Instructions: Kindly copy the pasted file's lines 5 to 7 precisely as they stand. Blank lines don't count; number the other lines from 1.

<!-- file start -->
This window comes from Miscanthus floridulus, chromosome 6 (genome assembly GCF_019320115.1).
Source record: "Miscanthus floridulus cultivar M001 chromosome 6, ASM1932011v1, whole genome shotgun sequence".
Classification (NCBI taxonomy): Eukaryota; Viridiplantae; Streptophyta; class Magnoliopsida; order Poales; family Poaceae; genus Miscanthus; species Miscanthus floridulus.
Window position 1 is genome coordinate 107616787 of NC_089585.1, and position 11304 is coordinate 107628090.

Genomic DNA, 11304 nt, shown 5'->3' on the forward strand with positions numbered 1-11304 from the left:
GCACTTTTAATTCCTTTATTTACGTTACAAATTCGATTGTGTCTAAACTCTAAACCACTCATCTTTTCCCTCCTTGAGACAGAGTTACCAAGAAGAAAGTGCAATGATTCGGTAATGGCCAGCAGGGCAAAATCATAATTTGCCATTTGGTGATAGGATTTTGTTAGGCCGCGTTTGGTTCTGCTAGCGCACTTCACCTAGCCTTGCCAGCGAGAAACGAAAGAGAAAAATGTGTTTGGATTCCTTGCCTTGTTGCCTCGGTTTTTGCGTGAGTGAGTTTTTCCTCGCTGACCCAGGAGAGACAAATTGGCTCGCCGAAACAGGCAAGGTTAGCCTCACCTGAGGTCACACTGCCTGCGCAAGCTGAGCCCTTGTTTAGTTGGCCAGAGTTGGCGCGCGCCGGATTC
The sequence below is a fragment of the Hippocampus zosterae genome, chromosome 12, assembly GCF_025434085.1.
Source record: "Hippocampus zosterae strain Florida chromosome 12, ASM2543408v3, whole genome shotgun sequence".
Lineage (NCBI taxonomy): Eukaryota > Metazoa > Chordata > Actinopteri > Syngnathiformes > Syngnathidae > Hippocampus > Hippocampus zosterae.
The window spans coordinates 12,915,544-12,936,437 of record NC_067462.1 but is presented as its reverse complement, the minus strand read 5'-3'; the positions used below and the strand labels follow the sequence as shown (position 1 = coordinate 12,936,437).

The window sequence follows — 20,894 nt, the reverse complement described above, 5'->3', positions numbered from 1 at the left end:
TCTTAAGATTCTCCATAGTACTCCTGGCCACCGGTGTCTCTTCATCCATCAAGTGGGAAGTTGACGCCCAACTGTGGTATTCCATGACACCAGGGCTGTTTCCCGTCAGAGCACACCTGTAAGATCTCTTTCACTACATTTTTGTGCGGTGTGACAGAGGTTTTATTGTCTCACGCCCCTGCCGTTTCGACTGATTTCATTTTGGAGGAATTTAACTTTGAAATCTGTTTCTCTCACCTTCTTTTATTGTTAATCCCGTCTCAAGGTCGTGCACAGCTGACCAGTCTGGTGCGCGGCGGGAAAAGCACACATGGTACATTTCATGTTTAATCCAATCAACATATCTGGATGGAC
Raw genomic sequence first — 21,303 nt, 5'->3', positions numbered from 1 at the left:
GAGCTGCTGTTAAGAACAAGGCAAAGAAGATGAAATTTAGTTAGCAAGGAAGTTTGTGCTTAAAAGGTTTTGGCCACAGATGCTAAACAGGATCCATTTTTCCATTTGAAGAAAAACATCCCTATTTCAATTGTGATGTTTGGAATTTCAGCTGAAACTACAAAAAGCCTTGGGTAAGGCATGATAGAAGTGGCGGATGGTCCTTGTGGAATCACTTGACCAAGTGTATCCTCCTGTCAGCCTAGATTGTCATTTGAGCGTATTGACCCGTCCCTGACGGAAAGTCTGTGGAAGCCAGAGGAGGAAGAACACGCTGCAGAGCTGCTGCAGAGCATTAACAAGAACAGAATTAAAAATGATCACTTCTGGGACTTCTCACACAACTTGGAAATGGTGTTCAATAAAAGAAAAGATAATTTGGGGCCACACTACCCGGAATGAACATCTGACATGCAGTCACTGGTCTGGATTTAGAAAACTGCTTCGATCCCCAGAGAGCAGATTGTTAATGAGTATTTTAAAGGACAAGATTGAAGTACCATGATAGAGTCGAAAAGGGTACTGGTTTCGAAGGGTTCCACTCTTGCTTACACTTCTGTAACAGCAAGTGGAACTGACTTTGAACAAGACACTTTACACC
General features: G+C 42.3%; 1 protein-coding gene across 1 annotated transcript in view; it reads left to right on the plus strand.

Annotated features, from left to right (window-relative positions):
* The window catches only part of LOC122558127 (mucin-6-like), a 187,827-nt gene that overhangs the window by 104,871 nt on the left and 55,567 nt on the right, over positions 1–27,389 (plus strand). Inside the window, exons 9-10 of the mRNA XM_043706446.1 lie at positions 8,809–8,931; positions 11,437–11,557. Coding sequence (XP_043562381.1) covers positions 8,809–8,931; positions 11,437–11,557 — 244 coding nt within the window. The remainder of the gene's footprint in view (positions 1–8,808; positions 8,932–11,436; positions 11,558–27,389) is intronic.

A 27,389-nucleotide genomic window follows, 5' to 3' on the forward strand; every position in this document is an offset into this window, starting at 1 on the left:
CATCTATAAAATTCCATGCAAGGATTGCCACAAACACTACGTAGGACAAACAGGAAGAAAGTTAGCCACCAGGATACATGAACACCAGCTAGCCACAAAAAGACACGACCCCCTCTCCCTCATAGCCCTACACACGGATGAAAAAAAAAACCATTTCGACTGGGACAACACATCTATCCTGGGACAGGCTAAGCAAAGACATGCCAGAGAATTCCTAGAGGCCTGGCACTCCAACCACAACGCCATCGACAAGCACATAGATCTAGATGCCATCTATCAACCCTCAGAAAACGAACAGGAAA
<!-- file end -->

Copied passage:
Genomic DNA, 11304 nt, shown 5'->3' on the forward strand with positions numbered 1-11304 from the left:
GCACTTTTAATTCCTTTATTTACGTTACAAATTCGATTGTGTCTAAACTCTAAACCACTCATCTTTTCCCTCCTTGAGACAGAGTTACCAAGAAGAAAGTGCAATGATTCGGTAATGGCCAGCAGGGCAAAATCATAATTTGCCATTTGGTGATAGGATTTTGTTAGGCCGCGTTTGGTTCTGCTAGCGCACTTCACCTAGCCTTGCCAGCGAGAAACGAAAGAGAAAAATGTGTTTGGATTCCTTGCCTTGTTGCCTCGGTTTTTGCGTGAGTGAGTTTTTCCTCGCTGACCCAGGAGAGACAAATTGGCTCGCCGAAACAGGCAAGGTTAGCCTCACCTGAGGTCACACTGCCTGCGCAAGCTGAGCCCTTGTTTAGTTGGCCAGAGTTGGCGCGCGCCGGATTC
The sequence below is a fragment of the Hippocampus zosterae genome, chromosome 12, assembly GCF_025434085.1.